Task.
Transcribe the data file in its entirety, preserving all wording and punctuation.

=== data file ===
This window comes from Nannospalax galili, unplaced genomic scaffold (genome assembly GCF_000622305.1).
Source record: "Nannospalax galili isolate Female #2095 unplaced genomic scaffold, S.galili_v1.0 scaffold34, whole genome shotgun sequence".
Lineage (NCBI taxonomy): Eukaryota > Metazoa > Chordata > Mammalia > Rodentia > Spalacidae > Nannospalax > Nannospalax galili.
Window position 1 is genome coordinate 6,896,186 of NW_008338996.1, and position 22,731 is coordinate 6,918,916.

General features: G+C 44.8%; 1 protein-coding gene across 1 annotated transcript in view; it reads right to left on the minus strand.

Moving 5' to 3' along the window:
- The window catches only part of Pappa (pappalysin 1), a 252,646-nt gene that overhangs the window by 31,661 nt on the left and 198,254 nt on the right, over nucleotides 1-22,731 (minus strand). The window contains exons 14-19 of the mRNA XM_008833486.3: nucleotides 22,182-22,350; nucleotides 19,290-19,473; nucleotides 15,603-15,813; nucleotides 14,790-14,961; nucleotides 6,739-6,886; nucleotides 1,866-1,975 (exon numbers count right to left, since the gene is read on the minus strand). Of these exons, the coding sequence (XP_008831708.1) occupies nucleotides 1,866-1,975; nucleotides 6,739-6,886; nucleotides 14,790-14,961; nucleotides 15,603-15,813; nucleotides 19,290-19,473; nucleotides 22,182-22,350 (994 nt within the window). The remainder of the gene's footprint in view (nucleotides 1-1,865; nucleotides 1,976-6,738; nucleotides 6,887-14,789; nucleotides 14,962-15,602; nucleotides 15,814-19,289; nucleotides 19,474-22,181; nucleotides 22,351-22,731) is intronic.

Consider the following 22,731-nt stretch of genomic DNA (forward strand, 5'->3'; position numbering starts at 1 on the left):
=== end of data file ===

This window comes from Nannospalax galili, unplaced genomic scaffold (genome assembly GCF_000622305.1).
Source record: "Nannospalax galili isolate Female #2095 unplaced genomic scaffold, S.galili_v1.0 scaffold34, whole genome shotgun sequence".
Lineage (NCBI taxonomy): Eukaryota > Metazoa > Chordata > Mammalia > Rodentia > Spalacidae > Nannospalax > Nannospalax galili.
Window position 1 is genome coordinate 6,896,186 of NW_008338996.1, and position 22,731 is coordinate 6,918,916.

General features: G+C 44.8%; 1 protein-coding gene across 1 annotated transcript in view; it reads right to left on the minus strand.

Moving 5' to 3' along the window:
- The window catches only part of Pappa (pappalysin 1), a 252,646-nt gene that overhangs the window by 31,661 nt on the left and 198,254 nt on the right, over nucleotides 1-22,731 (minus strand). The window contains exons 14-19 of the mRNA XM_008833486.3: nucleotides 22,182-22,350; nucleotides 19,290-19,473; nucleotides 15,603-15,813; nucleotides 14,790-14,961; nucleotides 6,739-6,886; nucleotides 1,866-1,975 (exon numbers count right to left, since the gene is read on the minus strand). Of these exons, the coding sequence (XP_008831708.1) occupies nucleotides 1,866-1,975; nucleotides 6,739-6,886; nucleotides 14,790-14,961; nucleotides 15,603-15,813; nucleotides 19,290-19,473; nucleotides 22,182-22,350 (994 nt within the window). The remainder of the gene's footprint in view (nucleotides 1-1,865; nucleotides 1,976-6,738; nucleotides 6,887-14,789; nucleotides 14,962-15,602; nucleotides 15,814-19,289; nucleotides 19,474-22,181; nucleotides 22,351-22,731) is intronic.

Consider the following 22,731-nt stretch of genomic DNA (forward strand, 5'->3'; position numbering starts at 1 on the left):